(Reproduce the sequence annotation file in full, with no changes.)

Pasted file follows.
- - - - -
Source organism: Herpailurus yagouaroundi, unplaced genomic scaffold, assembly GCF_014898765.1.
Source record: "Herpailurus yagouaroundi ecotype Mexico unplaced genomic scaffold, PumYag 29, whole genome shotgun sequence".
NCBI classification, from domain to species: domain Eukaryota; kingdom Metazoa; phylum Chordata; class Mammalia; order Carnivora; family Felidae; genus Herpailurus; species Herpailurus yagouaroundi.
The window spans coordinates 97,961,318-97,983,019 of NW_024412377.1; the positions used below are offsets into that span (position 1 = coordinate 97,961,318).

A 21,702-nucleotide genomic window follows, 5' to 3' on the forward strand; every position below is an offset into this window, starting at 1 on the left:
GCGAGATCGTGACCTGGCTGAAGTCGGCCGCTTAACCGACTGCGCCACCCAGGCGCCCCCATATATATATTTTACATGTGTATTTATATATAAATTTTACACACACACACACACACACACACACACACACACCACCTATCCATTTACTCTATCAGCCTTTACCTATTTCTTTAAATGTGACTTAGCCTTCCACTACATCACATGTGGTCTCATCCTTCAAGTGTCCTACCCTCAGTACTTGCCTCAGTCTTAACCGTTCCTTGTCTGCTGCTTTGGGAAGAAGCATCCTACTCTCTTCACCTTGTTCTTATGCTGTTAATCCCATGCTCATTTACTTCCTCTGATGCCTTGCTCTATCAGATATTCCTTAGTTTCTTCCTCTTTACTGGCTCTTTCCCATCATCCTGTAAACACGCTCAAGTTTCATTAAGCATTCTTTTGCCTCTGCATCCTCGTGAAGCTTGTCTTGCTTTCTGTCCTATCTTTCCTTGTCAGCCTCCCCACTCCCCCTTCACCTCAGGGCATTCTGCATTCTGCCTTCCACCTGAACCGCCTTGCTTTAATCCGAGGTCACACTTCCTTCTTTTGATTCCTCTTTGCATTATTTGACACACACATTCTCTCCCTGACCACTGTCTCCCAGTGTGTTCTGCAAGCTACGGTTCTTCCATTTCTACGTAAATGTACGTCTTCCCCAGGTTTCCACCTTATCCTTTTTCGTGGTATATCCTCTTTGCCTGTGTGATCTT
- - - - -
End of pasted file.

Source organism: Herpailurus yagouaroundi, unplaced genomic scaffold, assembly GCF_014898765.1.
Source record: "Herpailurus yagouaroundi ecotype Mexico unplaced genomic scaffold, PumYag 29, whole genome shotgun sequence".
NCBI classification, from domain to species: domain Eukaryota; kingdom Metazoa; phylum Chordata; class Mammalia; order Carnivora; family Felidae; genus Herpailurus; species Herpailurus yagouaroundi.
The window spans coordinates 97,961,318-97,983,019 of NW_024412377.1; the positions used below are offsets into that span (position 1 = coordinate 97,961,318).

A 21,702-nucleotide genomic window follows, 5' to 3' on the forward strand; every position below is an offset into this window, starting at 1 on the left:
GCGAGATCGTGACCTGGCTGAAGTCGGCCGCTTAACCGACTGCGCCACCCAGGCGCCCCCATATATATATTTTACATGTGTATTTATATATAAATTTTACACACACACACACACACACACACACACACACACCACCTATCCATTTACTCTATCAGCCTTTACCTATTTCTTTAAATGTGACTTAGCCTTCCACTACATCACATGTGGTCTCATCCTTCAAGTGTCCTACCCTCAGTACTTGCCTCAGTCTTAACCGTTCCTTGTCTGCTGCTTTGGGAAGAAGCATCCTACTCTCTTCACCTTGTTCTTATGCTGTTAATCCCATGCTCATTTACTTCCTCTGATGCCTTGCTCTATCAGATATTCCTTAGTTTCTTCCTCTTTACTGGCTCTTTCCCATCATCCTGTAAACACGCTCAAGTTTCATTAAGCATTCTTTTGCCTCTGCATCCTCGTGAAGCTTGTCTTGCTTTCTGTCCTATCTTTCCTTGTCAGCCTCCCCACTCCCCCTTCACCTCAGGGCATTCTGCATTCTGCCTTCCACCTGAACCGCCTTGCTTTAATCCGAGGTCACACTTCCTTCTTTTGATTCCTCTTTGCATTATTTGACACACACATTCTCTCCCTGACCACTGTCTCCCAGTGTGTTCTGCAAGCTACGGTTCTTCCATTTCTACGTAAATGTACGTCTTCCCCAGGTTTCCACCTTATCCTTTTTCGTGGTATATCCTCTTTGCCTGTGTGATCTT